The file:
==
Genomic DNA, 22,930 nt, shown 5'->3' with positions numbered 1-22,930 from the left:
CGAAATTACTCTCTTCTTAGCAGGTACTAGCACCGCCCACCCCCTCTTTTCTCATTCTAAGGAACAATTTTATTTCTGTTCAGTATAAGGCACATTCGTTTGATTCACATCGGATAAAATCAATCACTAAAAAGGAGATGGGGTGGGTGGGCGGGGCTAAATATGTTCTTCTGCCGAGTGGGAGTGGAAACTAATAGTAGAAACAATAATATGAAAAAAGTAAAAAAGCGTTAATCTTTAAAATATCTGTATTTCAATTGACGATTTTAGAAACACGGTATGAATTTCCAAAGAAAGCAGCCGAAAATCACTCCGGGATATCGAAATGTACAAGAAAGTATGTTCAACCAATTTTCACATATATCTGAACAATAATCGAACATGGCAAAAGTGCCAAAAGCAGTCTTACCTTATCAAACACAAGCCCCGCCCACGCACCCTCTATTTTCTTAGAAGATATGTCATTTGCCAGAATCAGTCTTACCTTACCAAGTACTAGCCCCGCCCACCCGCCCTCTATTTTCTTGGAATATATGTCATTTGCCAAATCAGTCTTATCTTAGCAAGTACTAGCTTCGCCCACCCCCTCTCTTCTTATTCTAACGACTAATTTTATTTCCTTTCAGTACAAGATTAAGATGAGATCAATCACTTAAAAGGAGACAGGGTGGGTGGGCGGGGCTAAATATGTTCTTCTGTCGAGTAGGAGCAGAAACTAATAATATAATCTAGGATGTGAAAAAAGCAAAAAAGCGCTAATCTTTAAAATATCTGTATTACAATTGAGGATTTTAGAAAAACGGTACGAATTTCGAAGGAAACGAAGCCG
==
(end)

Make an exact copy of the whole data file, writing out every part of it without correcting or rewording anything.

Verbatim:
Genomic DNA, 22,930 nt, shown 5'->3' with positions numbered 1-22,930 from the left:
CGAAATTACTCTCTTCTTAGCAGGTACTAGCACCGCCCACCCCCTCTTTTCTCATTCTAAGGAACAATTTTATTTCTGTTCAGTATAAGGCACATTCGTTTGATTCACATCGGATAAAATCAATCACTAAAAAGGAGATGGGGTGGGTGGGCGGGGCTAAATATGTTCTTCTGCCGAGTGGGAGTGGAAACTAATAGTAGAAACAATAATATGAAAAAAGTAAAAAAGCGTTAATCTTTAAAATATCTGTATTTCAATTGACGATTTTAGAAACACGGTATGAATTTCCAAAGAAAGCAGCCGAAAATCACTCCGGGATATCGAAATGTACAAGAAAGTATGTTCAACCAATTTTCACATATATCTGAACAATAATCGAACATGGCAAAAGTGCCAAAAGCAGTCTTACCTTATCAAACACAAGCCCCGCCCACGCACCCTCTATTTTCTTAGAAGATATGTCATTTGCCAGAATCAGTCTTACCTTACCAAGTACTAGCCCCGCCCACCCGCCCTCTATTTTCTTGGAATATATGTCATTTGCCAAATCAGTCTTATCTTAGCAAGTACTAGCTTCGCCCACCCCCTCTCTTCTTATTCTAACGACTAATTTTATTTCCTTTCAGTACAAGATTAAGATGAGATCAATCACTTAAAAGGAGACAGGGTGGGTGGGCGGGGCTAAATATGTTCTTCTGTCGAGTAGGAGCAGAAACTAATAATATAATCTAGGATGTGAAAAAAGCAAAAAAGCGCTAATCTTTAAAATATCTGTATTACAATTGAGGATTTTAGAAAAACGGTACGAATTTCGAAGGAAACGAAGCCG